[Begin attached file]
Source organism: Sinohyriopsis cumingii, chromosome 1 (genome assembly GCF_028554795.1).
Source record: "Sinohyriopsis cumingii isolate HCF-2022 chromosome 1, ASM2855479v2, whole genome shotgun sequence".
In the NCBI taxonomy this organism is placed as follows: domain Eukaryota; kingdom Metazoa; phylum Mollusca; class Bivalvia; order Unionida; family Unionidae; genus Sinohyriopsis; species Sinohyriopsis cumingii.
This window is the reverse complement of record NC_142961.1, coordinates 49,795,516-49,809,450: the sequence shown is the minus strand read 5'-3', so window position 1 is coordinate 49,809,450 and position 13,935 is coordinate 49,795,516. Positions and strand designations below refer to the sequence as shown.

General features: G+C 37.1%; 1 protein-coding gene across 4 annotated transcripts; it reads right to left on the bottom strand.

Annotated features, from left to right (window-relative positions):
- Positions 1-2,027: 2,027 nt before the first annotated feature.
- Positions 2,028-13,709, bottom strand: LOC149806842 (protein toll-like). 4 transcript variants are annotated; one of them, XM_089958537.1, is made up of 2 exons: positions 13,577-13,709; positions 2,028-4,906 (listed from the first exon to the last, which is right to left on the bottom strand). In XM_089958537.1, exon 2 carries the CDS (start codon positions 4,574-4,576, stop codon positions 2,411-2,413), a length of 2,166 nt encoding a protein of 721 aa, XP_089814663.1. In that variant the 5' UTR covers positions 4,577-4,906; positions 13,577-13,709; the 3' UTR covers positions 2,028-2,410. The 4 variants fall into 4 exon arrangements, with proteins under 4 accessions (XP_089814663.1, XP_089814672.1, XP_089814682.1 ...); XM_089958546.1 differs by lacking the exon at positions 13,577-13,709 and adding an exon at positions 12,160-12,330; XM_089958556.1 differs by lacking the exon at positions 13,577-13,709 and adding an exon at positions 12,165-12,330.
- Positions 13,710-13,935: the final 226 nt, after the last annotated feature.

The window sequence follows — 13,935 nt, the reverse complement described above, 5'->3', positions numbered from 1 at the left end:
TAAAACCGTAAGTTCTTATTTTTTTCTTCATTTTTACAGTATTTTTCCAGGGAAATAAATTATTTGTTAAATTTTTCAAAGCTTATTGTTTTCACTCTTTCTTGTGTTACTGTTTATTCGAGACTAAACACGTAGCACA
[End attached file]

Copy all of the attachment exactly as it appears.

Source organism: Sinohyriopsis cumingii, chromosome 1 (genome assembly GCF_028554795.1).
Source record: "Sinohyriopsis cumingii isolate HCF-2022 chromosome 1, ASM2855479v2, whole genome shotgun sequence".
In the NCBI taxonomy this organism is placed as follows: domain Eukaryota; kingdom Metazoa; phylum Mollusca; class Bivalvia; order Unionida; family Unionidae; genus Sinohyriopsis; species Sinohyriopsis cumingii.
This window is the reverse complement of record NC_142961.1, coordinates 49,795,516-49,809,450: the sequence shown is the minus strand read 5'-3', so window position 1 is coordinate 49,809,450 and position 13,935 is coordinate 49,795,516. Positions and strand designations below refer to the sequence as shown.

General features: G+C 37.1%; 1 protein-coding gene across 4 annotated transcripts; it reads right to left on the bottom strand.

Annotated features, from left to right (window-relative positions):
- Positions 1-2,027: 2,027 nt before the first annotated feature.
- Positions 2,028-13,709, bottom strand: LOC149806842 (protein toll-like). 4 transcript variants are annotated; one of them, XM_089958537.1, is made up of 2 exons: positions 13,577-13,709; positions 2,028-4,906 (listed from the first exon to the last, which is right to left on the bottom strand). In XM_089958537.1, exon 2 carries the CDS (start codon positions 4,574-4,576, stop codon positions 2,411-2,413), a length of 2,166 nt encoding a protein of 721 aa, XP_089814663.1. In that variant the 5' UTR covers positions 4,577-4,906; positions 13,577-13,709; the 3' UTR covers positions 2,028-2,410. The 4 variants fall into 4 exon arrangements, with proteins under 4 accessions (XP_089814663.1, XP_089814672.1, XP_089814682.1 ...); XM_089958546.1 differs by lacking the exon at positions 13,577-13,709 and adding an exon at positions 12,160-12,330; XM_089958556.1 differs by lacking the exon at positions 13,577-13,709 and adding an exon at positions 12,165-12,330.
- Positions 13,710-13,935: the final 226 nt, after the last annotated feature.

The window sequence follows — 13,935 nt, the reverse complement described above, 5'->3', positions numbered from 1 at the left end:
TAAAACCGTAAGTTCTTATTTTTTTCTTCATTTTTACAGTATTTTTCCAGGGAAATAAATTATTTGTTAAATTTTTCAAAGCTTATTGTTTTCACTCTTTCTTGTGTTACTGTTTATTCGAGACTAAACACGTAGCACA